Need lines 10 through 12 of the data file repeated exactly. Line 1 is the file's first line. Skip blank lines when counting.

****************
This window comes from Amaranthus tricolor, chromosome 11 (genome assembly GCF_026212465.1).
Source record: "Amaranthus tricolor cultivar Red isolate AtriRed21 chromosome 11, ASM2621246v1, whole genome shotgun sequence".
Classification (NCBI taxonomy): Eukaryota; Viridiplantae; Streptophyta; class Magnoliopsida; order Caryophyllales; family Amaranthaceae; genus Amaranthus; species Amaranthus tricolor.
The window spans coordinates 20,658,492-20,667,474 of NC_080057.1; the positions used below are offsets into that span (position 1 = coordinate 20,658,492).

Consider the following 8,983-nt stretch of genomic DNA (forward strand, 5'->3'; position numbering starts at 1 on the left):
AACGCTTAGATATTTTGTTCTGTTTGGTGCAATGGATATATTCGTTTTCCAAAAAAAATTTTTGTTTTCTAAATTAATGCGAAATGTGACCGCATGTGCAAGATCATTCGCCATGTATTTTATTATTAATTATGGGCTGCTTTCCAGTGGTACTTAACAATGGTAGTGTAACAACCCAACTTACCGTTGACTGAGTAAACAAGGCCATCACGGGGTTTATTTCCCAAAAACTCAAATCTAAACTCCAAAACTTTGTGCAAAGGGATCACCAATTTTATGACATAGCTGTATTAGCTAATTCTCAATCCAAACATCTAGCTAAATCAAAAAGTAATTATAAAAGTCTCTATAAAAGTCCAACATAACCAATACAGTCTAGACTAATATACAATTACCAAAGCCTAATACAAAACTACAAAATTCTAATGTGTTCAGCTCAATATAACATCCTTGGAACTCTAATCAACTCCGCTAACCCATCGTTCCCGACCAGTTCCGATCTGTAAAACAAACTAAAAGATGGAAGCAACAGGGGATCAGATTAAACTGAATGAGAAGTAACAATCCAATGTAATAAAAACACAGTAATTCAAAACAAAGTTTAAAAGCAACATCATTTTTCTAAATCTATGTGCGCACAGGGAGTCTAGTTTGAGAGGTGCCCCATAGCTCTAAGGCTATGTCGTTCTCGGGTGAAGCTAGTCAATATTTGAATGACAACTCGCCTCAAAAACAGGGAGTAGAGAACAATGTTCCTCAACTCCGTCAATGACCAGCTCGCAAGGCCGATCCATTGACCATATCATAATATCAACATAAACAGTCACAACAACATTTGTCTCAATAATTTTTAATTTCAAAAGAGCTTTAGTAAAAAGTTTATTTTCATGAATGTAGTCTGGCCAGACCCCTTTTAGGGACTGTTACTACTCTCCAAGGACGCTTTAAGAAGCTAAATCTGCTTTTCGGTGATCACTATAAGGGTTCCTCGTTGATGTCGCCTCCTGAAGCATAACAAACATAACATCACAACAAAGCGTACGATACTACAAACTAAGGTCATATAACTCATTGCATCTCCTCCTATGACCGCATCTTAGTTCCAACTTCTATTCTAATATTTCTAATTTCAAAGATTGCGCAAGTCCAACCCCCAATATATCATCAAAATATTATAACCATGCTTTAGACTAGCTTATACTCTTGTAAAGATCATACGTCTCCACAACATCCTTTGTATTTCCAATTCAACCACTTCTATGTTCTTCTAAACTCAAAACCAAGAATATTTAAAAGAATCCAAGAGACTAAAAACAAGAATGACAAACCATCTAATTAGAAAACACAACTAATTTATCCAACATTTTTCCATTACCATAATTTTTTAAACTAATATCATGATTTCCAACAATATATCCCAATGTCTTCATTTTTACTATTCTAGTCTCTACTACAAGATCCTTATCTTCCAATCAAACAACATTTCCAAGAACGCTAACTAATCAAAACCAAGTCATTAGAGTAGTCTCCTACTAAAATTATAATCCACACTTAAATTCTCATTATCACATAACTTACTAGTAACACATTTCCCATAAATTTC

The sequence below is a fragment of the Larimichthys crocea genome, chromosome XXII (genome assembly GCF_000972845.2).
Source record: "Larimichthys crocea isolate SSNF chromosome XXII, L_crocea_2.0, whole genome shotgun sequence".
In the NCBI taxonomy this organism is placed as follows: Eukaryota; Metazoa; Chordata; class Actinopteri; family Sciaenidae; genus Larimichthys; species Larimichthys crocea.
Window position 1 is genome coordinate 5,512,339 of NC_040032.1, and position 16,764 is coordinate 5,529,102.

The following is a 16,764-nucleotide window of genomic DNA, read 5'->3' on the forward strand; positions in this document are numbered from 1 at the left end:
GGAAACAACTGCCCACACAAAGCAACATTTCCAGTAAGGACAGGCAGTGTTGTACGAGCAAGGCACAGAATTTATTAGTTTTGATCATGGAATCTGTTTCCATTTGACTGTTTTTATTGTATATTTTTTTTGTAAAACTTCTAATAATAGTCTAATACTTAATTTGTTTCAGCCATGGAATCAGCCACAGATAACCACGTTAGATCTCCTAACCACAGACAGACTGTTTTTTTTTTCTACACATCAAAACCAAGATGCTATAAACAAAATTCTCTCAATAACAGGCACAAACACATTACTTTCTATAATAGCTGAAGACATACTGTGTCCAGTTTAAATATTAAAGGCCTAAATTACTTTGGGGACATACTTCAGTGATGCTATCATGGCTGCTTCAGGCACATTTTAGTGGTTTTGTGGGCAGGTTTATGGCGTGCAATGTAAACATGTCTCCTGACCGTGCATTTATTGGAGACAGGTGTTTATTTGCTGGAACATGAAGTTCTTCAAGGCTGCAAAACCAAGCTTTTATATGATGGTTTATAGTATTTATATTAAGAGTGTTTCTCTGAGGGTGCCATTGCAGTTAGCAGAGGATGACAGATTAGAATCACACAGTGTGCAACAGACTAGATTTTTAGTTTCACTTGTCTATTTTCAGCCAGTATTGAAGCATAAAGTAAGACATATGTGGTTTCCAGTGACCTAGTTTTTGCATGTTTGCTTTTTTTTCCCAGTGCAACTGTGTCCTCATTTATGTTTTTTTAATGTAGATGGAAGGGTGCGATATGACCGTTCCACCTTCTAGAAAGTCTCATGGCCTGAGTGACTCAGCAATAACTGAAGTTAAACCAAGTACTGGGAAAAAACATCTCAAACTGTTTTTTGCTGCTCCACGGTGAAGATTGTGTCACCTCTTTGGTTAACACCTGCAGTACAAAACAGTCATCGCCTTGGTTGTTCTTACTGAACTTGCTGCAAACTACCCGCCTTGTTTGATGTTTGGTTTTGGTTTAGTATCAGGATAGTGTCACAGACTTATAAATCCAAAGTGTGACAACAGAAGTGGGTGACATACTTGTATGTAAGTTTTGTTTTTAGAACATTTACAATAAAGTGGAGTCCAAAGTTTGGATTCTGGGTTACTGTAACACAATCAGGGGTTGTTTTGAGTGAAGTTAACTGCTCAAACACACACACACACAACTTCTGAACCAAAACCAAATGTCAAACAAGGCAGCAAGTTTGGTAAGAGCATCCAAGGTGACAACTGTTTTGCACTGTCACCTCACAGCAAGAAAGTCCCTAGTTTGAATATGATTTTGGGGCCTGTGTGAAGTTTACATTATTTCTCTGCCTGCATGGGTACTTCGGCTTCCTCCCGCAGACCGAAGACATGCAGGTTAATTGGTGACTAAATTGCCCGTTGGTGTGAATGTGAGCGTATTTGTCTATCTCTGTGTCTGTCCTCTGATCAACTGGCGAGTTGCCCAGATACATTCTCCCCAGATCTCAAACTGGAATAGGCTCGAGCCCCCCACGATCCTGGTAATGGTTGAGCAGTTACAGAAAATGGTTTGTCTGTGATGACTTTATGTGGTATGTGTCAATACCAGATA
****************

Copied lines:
Window position 1 is genome coordinate 5,512,339 of NC_040032.1, and position 16,764 is coordinate 5,529,102.

The following is a 16,764-nucleotide window of genomic DNA, read 5'->3' on the forward strand; positions in this document are numbered from 1 at the left end:
GGAAACAACTGCCCACACAAAGCAACATTTCCAGTAAGGACAGGCAGTGTTGTACGAGCAAGGCACAGAATTTATTAGTTTTGATCATGGAATCTGTTTCCATTTGACTGTTTTTATTGTATATTTTTTTTGTAAAACTTCTAATAATAGTCTAATACTTAATTTGTTTCAGCCATGGAATCAGCCACAGATAACCACGTTAGATCTCCTAACCACAGACAGACTGTTTTTTTTTTCTACACATCAAAACCAAGATGCTATAAACAAAATTCTCTCAATAACAGGCACAAACACATTACTTTCTATAATAGCTGAAGACATACTGTGTCCAGTTTAAATATTAAAGGCCTAAATTACTTTGGGGACATACTTCAGTGATGCTATCATGGCTGCTTCAGGCACATTTTAGTGGTTTTGTGGGCAGGTTTATGGCGTGCAATGTAAACATGTCTCCTGACCGTGCATTTATTGGAGACAGGTGTTTATTTGCTGGAACATGAAGTTCTTCAAGGCTGCAAAACCAAGCTTTTATATGATGGTTTATAGTATTTATATTAAGAGTGTTTCTCTGAGGGTGCCATTGCAGTTAGCAGAGGATGACAGATTAGAATCACACAGTGTGCAACAGACTAGATTTTTAGTTTCACTTGTCTATTTTCAGCCAGTATTGAAGCATAAAGTAAGACATATGTGGTTTCCAGTGACCTAGTTTTTGCATGTTTGCTTTTTTTTCCCAGTGCAACTGTGTCCTCATTTATGTTTTTTTAATGTAGATGGAAGGGTGCGATATGACCGTTCCACCTTCTAGAAAGTCTCATGGCCTGAGTGACTCAGCAATAACTGAAGTTAAACCAAGTACTGGGAAAAAACATCTCAAACTGTTTTTTGCTGCTCCACGGTGAAGATTGTGTCACCTCTTTGGTTAACACCTGCAGTACAAAACAGTCATCGCCTTGGTTGTTCTTACTGAACTTGCTGCAAACTACCCGCCTTGTTTGATGTTTGGTTTTGGTTTAGTATCAGGATAGTGTCACAGACTTATAAATCCAAAGTGTGACAACAGAAGTGGGTGACATACTTGTATGTAAGTTTTGTTTTTAGAACATTTACAATAAAGTGGAGTCCAAAGTTTGGATTCTGGGTTACTGTAACACAATCAGGGGTTGTTTTGAGTGAAGTTAACTGCTCAAACACACACACACACAACTTCTGAACCAAAACCAAATGTCAAACAAGGCAGCAAGTTTGGTAAGAGCATCCAAGGTGACAACTGTTTTGCACTGTCACCTCACAGCAAGAAAGTCCCTAGTTTGAATATGATTTTGGGGCCTGTGTGAAGTTTACATTATTTCTCTGCCTGCATGGGTACTTCGGCTTCCTCCCGCAGACCGAAGACATGCAGGTTAATTGGTGACTAAATTGCCCGTTGGTGTGAATGTGAGCGTATTTGTCTATCTCTGTGTCTGTCCTCTGATCAACTGGCGAGTTGCCCAGATACATTCTCCCCAGATCTCAAACTGGAATAGGCTCGAGCCCCCCACGATCCTGGTAATGGTTGAGCAGTTACAGAAAATGGTTTGTCTGTGATGACTTTATGTGGTATGTGTCAATACCAGATA